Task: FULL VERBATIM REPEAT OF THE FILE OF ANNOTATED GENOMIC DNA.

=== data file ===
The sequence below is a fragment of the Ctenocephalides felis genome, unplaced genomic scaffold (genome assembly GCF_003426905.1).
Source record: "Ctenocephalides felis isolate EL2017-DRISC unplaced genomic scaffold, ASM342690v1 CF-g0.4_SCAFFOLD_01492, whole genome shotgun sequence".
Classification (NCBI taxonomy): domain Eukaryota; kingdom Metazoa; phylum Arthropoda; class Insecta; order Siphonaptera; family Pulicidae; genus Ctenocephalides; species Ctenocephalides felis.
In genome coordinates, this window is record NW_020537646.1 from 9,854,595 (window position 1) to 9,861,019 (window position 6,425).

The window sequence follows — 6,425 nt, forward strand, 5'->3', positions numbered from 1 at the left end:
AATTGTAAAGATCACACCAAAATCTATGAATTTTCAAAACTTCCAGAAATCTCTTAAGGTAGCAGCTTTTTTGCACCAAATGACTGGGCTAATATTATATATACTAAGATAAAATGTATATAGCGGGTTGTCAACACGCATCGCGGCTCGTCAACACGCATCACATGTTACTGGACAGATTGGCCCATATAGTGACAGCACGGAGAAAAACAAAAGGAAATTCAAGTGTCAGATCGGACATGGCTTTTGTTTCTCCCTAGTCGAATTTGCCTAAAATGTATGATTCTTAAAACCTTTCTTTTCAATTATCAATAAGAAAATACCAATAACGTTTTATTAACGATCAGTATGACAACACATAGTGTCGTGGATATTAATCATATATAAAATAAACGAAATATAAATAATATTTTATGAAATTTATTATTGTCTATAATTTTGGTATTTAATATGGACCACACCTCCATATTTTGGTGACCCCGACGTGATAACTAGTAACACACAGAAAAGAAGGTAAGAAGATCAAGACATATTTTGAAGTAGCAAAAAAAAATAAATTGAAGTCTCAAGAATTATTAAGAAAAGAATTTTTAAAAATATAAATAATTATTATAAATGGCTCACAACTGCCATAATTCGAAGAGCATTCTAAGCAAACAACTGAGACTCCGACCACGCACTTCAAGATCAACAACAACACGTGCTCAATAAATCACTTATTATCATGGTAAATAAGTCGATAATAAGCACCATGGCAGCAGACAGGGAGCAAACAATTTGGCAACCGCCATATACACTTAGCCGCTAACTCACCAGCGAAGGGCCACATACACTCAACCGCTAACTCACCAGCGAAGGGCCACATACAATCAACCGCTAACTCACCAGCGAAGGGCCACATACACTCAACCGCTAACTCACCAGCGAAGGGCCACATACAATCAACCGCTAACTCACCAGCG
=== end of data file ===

The sequence below is a fragment of the Ctenocephalides felis genome, unplaced genomic scaffold (genome assembly GCF_003426905.1).
Source record: "Ctenocephalides felis isolate EL2017-DRISC unplaced genomic scaffold, ASM342690v1 CF-g0.4_SCAFFOLD_01492, whole genome shotgun sequence".
Classification (NCBI taxonomy): domain Eukaryota; kingdom Metazoa; phylum Arthropoda; class Insecta; order Siphonaptera; family Pulicidae; genus Ctenocephalides; species Ctenocephalides felis.
In genome coordinates, this window is record NW_020537646.1 from 9,854,595 (window position 1) to 9,861,019 (window position 6,425).

The window sequence follows — 6,425 nt, forward strand, 5'->3', positions numbered from 1 at the left end:
AATTGTAAAGATCACACCAAAATCTATGAATTTTCAAAACTTCCAGAAATCTCTTAAGGTAGCAGCTTTTTTGCACCAAATGACTGGGCTAATATTATATATACTAAGATAAAATGTATATAGCGGGTTGTCAACACGCATCGCGGCTCGTCAACACGCATCACATGTTACTGGACAGATTGGCCCATATAGTGACAGCACGGAGAAAAACAAAAGGAAATTCAAGTGTCAGATCGGACATGGCTTTTGTTTCTCCCTAGTCGAATTTGCCTAAAATGTATGATTCTTAAAACCTTTCTTTTCAATTATCAATAAGAAAATACCAATAACGTTTTATTAACGATCAGTATGACAACACATAGTGTCGTGGATATTAATCATATATAAAATAAACGAAATATAAATAATATTTTATGAAATTTATTATTGTCTATAATTTTGGTATTTAATATGGACCACACCTCCATATTTTGGTGACCCCGACGTGATAACTAGTAACACACAGAAAAGAAGGTAAGAAGATCAAGACATATTTTGAAGTAGCAAAAAAAAATAAATTGAAGTCTCAAGAATTATTAAGAAAAGAATTTTTAAAAATATAAATAATTATTATAAATGGCTCACAACTGCCATAATTCGAAGAGCATTCTAAGCAAACAACTGAGACTCCGACCACGCACTTCAAGATCAACAACAACACGTGCTCAATAAATCACTTATTATCATGGTAAATAAGTCGATAATAAGCACCATGGCAGCAGACAGGGAGCAAACAATTTGGCAACCGCCATATACACTTAGCCGCTAACTCACCAGCGAAGGGCCACATACACTCAACCGCTAACTCACCAGCGAAGGGCCACATACAATCAACCGCTAACTCACCAGCGAAGGGCCACATACACTCAACCGCTAACTCACCAGCGAAGGGCCACATACAATCAACCGCTAACTCACCAGCG